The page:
posted by Joey Michaels at 03:50 PM on November 29

Tune in next week for: Starr to Tebow: A Little Less Jesus Please. The week after that: Moon to Tebow: A Little Less Jesus Please. The week after that: Losman to Tebow: A Little Less Jesus Please. Etc. Etc. Etc.

Enough. The guy is quarterback of a team that is winning games, while bigger names like Philip Rivers lead their team to losses and a coaching change (seriously, WHY is Norv Turner still a NFL coach?)

posted by dyams at 04:30 PM on November 29

I don't know that Tebow believes that, but there's a reason Mathew 6:6 was placed in the Bible.

Mark 16:15 - And he said unto them, Go ye into all the world, and preach the gospel to every creature.

To whit, unless my understanding of Christianity is completely wrong, God doesn't step in and intervene in sporting events.

God certainly can though, and God does create circumstances to test us, according to Christianity.

posted by bperk at 04:51 PM on November 29

Mark 16:15 - And he said unto them, Go ye into all the world, and preach the gospel to every creature.

oh man... now we're quoting scripture to make a point in the sporting world?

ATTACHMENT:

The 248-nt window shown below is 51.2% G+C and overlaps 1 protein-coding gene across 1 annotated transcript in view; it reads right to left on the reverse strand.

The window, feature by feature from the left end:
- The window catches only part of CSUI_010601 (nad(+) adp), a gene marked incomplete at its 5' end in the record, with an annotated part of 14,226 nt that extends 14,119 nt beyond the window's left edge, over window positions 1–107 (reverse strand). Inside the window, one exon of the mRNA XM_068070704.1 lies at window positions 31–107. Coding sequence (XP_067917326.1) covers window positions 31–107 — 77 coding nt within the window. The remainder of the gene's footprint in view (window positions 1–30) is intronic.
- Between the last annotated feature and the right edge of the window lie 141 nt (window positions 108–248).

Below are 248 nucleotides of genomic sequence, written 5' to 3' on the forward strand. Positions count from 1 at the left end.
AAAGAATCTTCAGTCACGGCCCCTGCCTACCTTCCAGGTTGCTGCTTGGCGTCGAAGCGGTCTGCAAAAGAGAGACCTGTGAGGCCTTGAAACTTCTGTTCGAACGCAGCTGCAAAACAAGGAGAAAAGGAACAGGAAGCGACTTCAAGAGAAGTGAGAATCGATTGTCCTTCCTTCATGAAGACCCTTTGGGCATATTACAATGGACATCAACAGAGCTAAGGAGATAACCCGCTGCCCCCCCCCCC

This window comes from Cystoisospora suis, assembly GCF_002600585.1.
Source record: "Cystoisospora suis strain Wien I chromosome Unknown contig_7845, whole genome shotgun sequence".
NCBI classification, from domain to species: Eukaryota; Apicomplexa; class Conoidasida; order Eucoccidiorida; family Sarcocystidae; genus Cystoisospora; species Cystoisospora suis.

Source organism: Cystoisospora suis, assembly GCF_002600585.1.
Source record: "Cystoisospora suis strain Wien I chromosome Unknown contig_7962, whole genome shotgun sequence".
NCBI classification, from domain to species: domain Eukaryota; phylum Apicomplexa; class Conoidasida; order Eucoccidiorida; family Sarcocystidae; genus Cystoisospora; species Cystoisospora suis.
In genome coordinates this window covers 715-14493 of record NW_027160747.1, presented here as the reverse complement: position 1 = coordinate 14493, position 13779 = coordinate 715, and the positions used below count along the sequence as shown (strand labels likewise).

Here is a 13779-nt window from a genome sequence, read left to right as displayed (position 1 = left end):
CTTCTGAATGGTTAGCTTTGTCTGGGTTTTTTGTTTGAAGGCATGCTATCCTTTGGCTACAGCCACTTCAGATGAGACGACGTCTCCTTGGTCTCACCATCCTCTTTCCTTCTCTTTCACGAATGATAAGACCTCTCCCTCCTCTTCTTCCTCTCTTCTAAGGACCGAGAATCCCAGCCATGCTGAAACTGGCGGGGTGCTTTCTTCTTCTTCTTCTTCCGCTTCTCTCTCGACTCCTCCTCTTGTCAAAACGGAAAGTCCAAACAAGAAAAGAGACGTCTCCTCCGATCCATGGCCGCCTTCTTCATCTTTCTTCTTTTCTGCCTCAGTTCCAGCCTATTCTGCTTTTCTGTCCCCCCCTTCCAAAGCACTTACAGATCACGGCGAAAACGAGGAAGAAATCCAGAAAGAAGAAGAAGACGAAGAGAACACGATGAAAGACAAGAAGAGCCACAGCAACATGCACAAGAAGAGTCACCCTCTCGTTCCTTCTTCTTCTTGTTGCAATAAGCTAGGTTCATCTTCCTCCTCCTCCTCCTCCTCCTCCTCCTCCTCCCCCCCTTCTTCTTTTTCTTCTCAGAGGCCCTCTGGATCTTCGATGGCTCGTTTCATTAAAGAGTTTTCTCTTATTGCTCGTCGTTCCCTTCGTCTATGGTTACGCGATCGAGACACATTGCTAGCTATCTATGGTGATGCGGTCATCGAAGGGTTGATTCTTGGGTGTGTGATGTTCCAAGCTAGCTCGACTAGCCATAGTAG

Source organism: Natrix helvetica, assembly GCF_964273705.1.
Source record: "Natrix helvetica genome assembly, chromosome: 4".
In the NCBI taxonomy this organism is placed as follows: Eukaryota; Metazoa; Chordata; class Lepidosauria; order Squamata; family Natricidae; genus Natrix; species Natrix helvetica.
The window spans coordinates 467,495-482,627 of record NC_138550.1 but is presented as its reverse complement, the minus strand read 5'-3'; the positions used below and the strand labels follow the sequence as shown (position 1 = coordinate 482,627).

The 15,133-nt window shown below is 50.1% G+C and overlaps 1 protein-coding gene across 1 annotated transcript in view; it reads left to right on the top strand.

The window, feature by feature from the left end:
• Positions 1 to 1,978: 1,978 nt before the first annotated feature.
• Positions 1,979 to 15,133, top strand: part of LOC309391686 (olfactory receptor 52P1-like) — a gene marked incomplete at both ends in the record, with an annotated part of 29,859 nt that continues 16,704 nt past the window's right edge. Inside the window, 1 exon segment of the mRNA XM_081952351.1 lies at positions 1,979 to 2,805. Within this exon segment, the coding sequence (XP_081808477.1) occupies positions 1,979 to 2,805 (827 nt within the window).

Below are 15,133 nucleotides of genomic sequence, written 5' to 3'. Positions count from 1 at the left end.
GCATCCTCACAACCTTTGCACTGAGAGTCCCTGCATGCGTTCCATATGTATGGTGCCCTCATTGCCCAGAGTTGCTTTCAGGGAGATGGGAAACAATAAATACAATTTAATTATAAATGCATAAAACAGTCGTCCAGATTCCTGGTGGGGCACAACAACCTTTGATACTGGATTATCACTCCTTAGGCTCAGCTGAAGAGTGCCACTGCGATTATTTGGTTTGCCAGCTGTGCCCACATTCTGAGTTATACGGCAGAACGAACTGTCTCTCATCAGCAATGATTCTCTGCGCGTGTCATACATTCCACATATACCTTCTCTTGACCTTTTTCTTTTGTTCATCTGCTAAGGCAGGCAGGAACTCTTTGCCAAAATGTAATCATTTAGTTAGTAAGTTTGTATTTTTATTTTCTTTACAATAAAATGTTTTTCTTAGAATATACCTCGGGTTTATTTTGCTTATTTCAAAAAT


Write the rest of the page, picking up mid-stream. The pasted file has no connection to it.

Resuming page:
posted by myshtigo at 05:00 PM on November 29

oh man... now we're quoting scripture to make a point in the sporting world?

For what it's worth, I quit doing that the same time I retired my rainbow afro wig. I do miss those great seats, though.

posted by tahoemoj at 05:04 PM on November 29

Rollen Stewart, is that you? Great documentary, by the way.

posted by NoMich at 05:23 PM on November 29

To whit, unless my understanding of Christianity is completely wrong, God doesn't step in and intervene in sporting events.

Unless you're into predestination. Some forms of which would say that everything happens through God's will, football games included.

Tune in next week for: Starr to Tebow: A Little Less Jesus Please. The week after that: Moon to Tebow: A Little Less Jesus Please

I know he's not a quarterback but I feel like the ghost of Reggie White should be the next to tell Tebow to tone it down.

posted by tron7 at 05:52 PM on November 29

Mark 16:15 - And he said unto them, Go ye into all the world, and preach the gospel to every creature.

Yeah, but what he's doing doesn't really qualify as preaching, does it? He's name dropping - or advertising, maybe.

In a way, it would be like if he made a point of mentioning Nike in every interview. He wouldn't necessarily be saying anything to persuade anyone to buy Nike beyond saying the company name.

Its a kind of religious product placement and its not effective preaching. Far from making converts, as this and a million other discussions illustrate, it is actively turning people off.